The single most astonishing session for me was Stefan Kröpelin’s “Miracle of the Sahara.” Kröpelin compressed 40 years of research and exploration into a whirlwind tour of the Sahara’s mysteries and what it is like to do science there. Summarizing conditions, he noted, “Sometimes, you get stuck hundreds of times per day… and the real problem isn’t the heat; it’s the cold.” The size of the U.S, Kröpelin’s Sahara is full of mysteries: Gilf Kebir, a sand plateau atop an ancient fluvial system in Southwest Egypt holds rock art from the middle Holocene, over 10,000 figures in one cave alone. The Wadi Howar was thought by Herodotus to be the source of the Nile; now it is vast desert, but in it’s heart is the Ounianga Kebir, a cluster of freshwater aquifer-fed “gravity lakes,” and home to seven crocodiles, the remnant of an Ice Age population, now isolated from other crocs by hundreds of miles of searing desert.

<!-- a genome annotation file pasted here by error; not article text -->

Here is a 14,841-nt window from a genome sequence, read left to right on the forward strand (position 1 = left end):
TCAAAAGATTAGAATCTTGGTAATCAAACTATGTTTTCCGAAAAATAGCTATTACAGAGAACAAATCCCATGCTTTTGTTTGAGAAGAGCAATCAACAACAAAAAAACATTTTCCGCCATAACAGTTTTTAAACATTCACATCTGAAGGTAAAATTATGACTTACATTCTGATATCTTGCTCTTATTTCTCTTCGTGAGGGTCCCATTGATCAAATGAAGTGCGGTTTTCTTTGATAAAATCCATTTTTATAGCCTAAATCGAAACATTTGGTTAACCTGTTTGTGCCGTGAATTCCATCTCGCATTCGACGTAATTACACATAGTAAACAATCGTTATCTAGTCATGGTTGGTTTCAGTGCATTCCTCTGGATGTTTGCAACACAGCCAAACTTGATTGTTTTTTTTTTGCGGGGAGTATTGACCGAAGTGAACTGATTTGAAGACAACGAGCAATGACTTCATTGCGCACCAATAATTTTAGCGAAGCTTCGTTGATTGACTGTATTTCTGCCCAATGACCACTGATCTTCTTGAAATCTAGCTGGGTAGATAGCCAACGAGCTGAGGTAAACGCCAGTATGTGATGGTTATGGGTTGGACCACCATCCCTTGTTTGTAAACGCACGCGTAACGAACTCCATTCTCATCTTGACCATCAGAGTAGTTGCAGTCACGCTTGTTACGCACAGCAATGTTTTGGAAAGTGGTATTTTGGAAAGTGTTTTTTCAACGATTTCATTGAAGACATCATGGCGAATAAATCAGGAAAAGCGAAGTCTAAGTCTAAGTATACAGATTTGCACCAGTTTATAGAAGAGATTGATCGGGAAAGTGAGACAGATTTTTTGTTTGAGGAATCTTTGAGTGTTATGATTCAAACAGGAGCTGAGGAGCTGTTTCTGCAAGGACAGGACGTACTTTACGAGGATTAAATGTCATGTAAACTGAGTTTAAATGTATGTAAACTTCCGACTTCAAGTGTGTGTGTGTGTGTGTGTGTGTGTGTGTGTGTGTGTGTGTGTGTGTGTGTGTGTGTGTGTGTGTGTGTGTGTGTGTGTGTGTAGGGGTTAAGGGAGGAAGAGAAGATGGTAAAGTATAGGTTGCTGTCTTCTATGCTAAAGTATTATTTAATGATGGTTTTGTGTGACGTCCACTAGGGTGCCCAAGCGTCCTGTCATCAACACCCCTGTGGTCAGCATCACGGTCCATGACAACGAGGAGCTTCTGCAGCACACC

But the biggest mystery was sitting right in front of Kröpelin as he spoke. It was a chunk of “Libyan Desert Glass,” 28 million-year-old fused glass the color of pale emerald and the purest natural glass in the world. Discovered by Europeans in 1932, the stuff is strewn across a vast area of desert at the edge of Egypt’s great Sand Sea. Kröpelin’s chunk looked like a glass meteorite, complete with ablation regmaglypts, suggesting that the glass was created by a meteor strike that liquefied the surface rocks in a process not unlike that which created tektite strewn-fields elsewhere on the earth. Except… no one has found a crater. Perhaps the glass is a radiative melt artifact of a Tunguska-like airburst? Others speculate that it is hydrovolcanic in origin, but no has found a volcanic source.